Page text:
• Have realistic expectations and don’t overlook your small wins. Set small milestones along the path of your larger journey, and celebrate each victory along the way.
  • Yes, the long-term project will take you more than one weekend to complete, but the good news is that you don’t need a whole weekend to get started. Every little bit counts. 10 minutes, 20 minutes, 90 minutes — it all adds up to big changes for you (check out this post for 25 quick decluttering projects you can do right now). You may not be able to easily find an entire weekend to dedicate to just decluttering, but I’m positive you can find 15 minutes a day. You can totally do this!


Decluttering Mistake Number Two: Biting off more than you can chew

There is a reason you haven’t tackled this yet. These big, daunting spaces that get you daydreaming about striking a match and running are scary. They are overwhelming. And many times, so big or full that you don’t even know where to start — so, you don’t.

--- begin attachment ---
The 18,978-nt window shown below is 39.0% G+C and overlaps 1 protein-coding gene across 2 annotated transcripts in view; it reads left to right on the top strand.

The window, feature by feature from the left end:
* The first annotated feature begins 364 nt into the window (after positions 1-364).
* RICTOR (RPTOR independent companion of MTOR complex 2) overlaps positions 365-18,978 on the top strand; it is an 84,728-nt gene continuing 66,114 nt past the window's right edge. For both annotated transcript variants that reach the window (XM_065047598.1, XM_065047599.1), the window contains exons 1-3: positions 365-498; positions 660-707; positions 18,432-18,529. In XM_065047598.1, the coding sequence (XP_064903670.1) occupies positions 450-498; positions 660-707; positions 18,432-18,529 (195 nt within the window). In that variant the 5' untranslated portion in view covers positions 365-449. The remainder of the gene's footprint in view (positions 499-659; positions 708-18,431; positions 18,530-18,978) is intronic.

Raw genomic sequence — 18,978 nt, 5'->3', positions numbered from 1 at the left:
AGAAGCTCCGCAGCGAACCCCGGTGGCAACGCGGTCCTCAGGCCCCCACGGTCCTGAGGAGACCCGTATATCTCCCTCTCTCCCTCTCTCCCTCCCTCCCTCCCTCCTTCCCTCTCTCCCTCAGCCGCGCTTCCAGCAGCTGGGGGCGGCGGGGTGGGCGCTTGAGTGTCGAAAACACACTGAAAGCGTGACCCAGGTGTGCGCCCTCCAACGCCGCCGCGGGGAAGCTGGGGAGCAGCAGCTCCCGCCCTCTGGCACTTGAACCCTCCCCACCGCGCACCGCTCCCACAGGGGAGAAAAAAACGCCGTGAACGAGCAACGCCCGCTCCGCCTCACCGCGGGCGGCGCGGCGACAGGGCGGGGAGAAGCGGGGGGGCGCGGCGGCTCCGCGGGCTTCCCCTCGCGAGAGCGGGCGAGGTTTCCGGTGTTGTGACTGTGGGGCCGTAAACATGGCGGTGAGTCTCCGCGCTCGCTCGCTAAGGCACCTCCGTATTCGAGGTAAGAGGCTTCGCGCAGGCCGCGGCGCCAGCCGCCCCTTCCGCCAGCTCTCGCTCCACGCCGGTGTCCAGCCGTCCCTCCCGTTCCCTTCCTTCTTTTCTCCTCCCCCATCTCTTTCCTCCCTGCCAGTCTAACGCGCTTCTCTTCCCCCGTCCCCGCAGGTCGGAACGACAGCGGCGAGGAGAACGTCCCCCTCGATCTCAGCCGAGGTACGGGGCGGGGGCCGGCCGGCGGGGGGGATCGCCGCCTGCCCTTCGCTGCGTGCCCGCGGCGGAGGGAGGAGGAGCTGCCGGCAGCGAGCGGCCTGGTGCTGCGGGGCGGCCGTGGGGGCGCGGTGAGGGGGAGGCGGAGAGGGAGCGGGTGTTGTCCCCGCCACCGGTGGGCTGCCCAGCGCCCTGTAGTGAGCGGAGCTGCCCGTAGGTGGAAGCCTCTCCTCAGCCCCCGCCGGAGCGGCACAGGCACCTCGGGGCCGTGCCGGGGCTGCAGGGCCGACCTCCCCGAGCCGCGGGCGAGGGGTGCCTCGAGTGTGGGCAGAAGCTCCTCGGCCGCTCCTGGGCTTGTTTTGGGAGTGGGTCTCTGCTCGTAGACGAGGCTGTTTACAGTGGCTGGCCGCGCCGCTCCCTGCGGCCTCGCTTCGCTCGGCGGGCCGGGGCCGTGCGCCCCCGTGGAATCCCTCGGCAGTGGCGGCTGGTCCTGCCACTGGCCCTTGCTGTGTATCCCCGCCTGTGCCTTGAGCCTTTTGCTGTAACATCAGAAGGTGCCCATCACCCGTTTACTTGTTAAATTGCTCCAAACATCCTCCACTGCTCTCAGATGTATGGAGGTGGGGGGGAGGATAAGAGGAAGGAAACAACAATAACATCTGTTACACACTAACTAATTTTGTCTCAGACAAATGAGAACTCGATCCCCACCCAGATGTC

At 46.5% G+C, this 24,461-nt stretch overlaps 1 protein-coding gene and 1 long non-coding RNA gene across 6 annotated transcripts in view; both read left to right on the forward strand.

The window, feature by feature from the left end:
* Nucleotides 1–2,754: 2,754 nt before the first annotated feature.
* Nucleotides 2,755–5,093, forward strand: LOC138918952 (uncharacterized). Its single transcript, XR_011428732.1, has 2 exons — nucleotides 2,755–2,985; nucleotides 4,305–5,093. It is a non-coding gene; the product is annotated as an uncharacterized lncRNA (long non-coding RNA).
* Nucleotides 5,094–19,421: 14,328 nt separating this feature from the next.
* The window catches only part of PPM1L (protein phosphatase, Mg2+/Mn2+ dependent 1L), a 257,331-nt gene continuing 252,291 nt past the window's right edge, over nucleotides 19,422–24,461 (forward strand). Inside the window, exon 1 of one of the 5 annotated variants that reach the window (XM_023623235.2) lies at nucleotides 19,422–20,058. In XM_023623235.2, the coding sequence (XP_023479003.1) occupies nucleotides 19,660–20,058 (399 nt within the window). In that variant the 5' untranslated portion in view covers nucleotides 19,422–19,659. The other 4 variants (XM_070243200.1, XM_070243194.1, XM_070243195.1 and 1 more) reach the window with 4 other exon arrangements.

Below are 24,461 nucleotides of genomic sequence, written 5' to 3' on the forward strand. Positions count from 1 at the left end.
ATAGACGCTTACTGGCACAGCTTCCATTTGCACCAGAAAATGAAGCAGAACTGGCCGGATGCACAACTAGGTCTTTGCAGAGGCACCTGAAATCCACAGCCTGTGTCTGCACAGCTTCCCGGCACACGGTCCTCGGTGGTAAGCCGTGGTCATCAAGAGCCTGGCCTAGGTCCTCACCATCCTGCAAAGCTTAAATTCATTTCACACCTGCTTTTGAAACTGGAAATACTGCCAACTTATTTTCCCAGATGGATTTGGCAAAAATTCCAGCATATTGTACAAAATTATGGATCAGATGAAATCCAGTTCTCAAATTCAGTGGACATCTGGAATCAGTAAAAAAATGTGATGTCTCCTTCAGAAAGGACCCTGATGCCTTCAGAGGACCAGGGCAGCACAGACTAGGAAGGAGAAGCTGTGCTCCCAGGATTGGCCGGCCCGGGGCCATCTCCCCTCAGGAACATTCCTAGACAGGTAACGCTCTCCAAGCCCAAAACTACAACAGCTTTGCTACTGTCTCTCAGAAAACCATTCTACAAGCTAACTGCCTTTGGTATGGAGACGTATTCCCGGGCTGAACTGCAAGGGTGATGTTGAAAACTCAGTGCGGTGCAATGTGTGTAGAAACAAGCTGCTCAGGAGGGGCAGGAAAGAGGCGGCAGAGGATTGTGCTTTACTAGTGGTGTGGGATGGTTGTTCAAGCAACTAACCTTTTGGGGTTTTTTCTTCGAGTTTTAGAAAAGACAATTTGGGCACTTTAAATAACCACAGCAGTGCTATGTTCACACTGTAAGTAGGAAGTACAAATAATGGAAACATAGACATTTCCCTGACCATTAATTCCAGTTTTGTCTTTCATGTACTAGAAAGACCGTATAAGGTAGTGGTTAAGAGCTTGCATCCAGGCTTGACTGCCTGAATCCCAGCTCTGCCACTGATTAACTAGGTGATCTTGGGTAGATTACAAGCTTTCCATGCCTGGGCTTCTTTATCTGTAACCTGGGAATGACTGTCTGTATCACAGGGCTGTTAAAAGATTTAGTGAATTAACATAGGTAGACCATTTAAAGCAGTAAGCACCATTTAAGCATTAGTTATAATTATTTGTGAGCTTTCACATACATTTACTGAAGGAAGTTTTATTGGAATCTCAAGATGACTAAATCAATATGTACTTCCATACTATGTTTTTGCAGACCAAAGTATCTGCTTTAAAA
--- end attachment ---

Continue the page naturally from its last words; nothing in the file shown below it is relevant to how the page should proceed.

And when you finally reach that tipping point and are ready to dive head first into decluttering, it’s sooo tempting to start by taking on this beast of a space.




Remember those benefits of decluttering I mentioned earlier?


You’re not going to feel the big impact of those changes immediately if you start with a big space like this. And that can be pretty demotivating.


After a few sessions, you may find yourself wondering if all the effort is worth it when you’re not experiencing the immediate results.



  • Start with a high impact space that will give you some easy wins (think your bathroom or kitchen counters). Strengthen that decluttering muscle first before you do the heavy lifting.
  • Break these big spaces down into smaller zones and declutter one small zone at a time. Think in terms of a drawer, a shelf, a bin or one small quadrant or section of a room.


This is a strategy I included in my free decluttering starter guide for busy moms, Disaster Zone to Peaceful Home — download yours for more great tips:

brown bags filled with assorted black boxes sitting outside on grey deck

Three: Focusing on the wrong thing